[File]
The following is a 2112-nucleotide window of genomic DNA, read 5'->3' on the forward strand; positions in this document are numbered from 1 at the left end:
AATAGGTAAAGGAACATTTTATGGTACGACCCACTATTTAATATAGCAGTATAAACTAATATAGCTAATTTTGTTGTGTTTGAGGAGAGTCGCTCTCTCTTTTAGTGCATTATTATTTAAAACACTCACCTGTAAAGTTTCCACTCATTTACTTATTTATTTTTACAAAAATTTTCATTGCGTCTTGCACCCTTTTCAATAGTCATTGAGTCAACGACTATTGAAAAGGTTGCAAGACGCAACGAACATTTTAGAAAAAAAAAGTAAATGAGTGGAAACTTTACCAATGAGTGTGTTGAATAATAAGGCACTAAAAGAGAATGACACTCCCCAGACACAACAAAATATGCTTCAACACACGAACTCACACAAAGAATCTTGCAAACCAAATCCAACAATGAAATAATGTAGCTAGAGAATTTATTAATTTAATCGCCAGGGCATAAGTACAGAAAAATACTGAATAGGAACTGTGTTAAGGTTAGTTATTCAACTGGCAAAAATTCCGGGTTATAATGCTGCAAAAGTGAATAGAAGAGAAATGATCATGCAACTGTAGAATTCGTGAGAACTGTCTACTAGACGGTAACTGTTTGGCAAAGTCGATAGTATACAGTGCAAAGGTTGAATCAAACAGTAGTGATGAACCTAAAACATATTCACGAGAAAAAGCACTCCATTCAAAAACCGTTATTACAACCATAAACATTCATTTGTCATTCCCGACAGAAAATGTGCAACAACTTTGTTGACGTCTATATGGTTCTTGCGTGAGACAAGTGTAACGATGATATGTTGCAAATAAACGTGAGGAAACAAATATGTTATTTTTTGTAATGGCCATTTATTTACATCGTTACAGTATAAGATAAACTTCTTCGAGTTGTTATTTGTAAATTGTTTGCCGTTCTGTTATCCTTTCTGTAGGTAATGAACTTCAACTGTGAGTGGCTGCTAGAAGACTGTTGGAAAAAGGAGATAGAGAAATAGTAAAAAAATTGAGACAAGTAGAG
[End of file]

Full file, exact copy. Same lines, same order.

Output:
The following is a 2112-nucleotide window of genomic DNA, read 5'->3' on the forward strand; positions in this document are numbered from 1 at the left end:
AATAGGTAAAGGAACATTTTATGGTACGACCCACTATTTAATATAGCAGTATAAACTAATATAGCTAATTTTGTTGTGTTTGAGGAGAGTCGCTCTCTCTTTTAGTGCATTATTATTTAAAACACTCACCTGTAAAGTTTCCACTCATTTACTTATTTATTTTTACAAAAATTTTCATTGCGTCTTGCACCCTTTTCAATAGTCATTGAGTCAACGACTATTGAAAAGGTTGCAAGACGCAACGAACATTTTAGAAAAAAAAAGTAAATGAGTGGAAACTTTACCAATGAGTGTGTTGAATAATAAGGCACTAAAAGAGAATGACACTCCCCAGACACAACAAAATATGCTTCAACACACGAACTCACACAAAGAATCTTGCAAACCAAATCCAACAATGAAATAATGTAGCTAGAGAATTTATTAATTTAATCGCCAGGGCATAAGTACAGAAAAATACTGAATAGGAACTGTGTTAAGGTTAGTTATTCAACTGGCAAAAATTCCGGGTTATAATGCTGCAAAAGTGAATAGAAGAGAAATGATCATGCAACTGTAGAATTCGTGAGAACTGTCTACTAGACGGTAACTGTTTGGCAAAGTCGATAGTATACAGTGCAAAGGTTGAATCAAACAGTAGTGATGAACCTAAAACATATTCACGAGAAAAAGCACTCCATTCAAAAACCGTTATTACAACCATAAACATTCATTTGTCATTCCCGACAGAAAATGTGCAACAACTTTGTTGACGTCTATATGGTTCTTGCGTGAGACAAGTGTAACGATGATATGTTGCAAATAAACGTGAGGAAACAAATATGTTATTTTTTGTAATGGCCATTTATTTACATCGTTACAGTATAAGATAAACTTCTTCGAGTTGTTATTTGTAAATTGTTTGCCGTTCTGTTATCCTTTCTGTAGGTAATGAACTTCAACTGTGAGTGGCTGCTAGAAGACTGTTGGAAAAAGGAGATAGAGAAATAGTAAAAAAATTGAGACAAGTAGAG